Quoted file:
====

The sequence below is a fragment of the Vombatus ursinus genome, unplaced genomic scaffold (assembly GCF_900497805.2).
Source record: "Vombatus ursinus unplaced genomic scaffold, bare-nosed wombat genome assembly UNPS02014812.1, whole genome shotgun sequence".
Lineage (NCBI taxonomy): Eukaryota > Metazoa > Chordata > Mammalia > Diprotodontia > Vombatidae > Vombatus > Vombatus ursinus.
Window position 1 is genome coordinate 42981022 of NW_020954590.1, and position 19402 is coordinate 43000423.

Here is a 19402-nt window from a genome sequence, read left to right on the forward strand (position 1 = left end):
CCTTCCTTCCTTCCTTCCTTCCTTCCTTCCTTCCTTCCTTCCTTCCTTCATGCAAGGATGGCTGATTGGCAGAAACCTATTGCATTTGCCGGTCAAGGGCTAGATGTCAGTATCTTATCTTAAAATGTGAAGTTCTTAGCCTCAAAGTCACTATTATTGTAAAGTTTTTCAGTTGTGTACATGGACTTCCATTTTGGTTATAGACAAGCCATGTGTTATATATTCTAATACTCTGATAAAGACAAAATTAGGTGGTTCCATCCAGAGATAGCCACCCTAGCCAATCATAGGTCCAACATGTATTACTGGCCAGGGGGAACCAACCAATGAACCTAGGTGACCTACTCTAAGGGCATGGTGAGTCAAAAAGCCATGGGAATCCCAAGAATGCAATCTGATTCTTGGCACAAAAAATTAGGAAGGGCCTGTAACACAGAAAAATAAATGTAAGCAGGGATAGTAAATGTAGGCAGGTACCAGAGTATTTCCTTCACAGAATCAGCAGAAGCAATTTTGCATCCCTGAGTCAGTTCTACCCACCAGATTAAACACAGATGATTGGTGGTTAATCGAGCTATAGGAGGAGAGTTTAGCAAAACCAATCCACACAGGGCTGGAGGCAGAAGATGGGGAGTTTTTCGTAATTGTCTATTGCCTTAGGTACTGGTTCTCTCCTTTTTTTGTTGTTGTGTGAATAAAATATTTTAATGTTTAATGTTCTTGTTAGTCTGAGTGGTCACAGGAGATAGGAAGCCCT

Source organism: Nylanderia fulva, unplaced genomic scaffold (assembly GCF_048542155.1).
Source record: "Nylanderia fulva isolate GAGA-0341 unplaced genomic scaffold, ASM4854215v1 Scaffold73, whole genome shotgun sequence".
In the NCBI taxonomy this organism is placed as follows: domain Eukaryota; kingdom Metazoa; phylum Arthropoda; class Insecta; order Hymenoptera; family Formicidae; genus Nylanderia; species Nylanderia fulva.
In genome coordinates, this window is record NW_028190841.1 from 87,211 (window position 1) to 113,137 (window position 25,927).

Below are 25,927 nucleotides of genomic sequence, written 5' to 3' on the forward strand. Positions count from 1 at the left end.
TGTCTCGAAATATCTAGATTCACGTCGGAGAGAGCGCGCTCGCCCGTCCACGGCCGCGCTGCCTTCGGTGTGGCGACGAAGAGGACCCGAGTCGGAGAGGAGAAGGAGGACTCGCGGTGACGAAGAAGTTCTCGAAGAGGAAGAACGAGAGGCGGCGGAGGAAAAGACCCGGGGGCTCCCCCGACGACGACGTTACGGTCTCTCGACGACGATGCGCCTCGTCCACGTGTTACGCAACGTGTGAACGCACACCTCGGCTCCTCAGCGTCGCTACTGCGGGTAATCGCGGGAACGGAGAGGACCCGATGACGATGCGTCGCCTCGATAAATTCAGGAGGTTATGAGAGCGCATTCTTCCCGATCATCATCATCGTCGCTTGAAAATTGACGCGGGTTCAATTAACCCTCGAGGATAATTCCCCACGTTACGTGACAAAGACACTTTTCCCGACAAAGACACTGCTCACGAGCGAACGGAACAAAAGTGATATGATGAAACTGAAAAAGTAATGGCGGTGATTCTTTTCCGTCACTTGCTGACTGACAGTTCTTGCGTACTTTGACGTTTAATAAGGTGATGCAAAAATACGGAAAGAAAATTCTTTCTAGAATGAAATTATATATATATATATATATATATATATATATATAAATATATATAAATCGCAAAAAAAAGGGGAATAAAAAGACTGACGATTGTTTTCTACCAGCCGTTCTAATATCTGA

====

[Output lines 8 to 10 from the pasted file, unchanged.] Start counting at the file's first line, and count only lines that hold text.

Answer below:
Source record: "Nylanderia fulva isolate GAGA-0341 unplaced genomic scaffold, ASM4854215v1 Scaffold73, whole genome shotgun sequence".
In the NCBI taxonomy this organism is placed as follows: domain Eukaryota; kingdom Metazoa; phylum Arthropoda; class Insecta; order Hymenoptera; family Formicidae; genus Nylanderia; species Nylanderia fulva.
In genome coordinates, this window is record NW_028190841.1 from 87,211 (window position 1) to 113,137 (window position 25,927).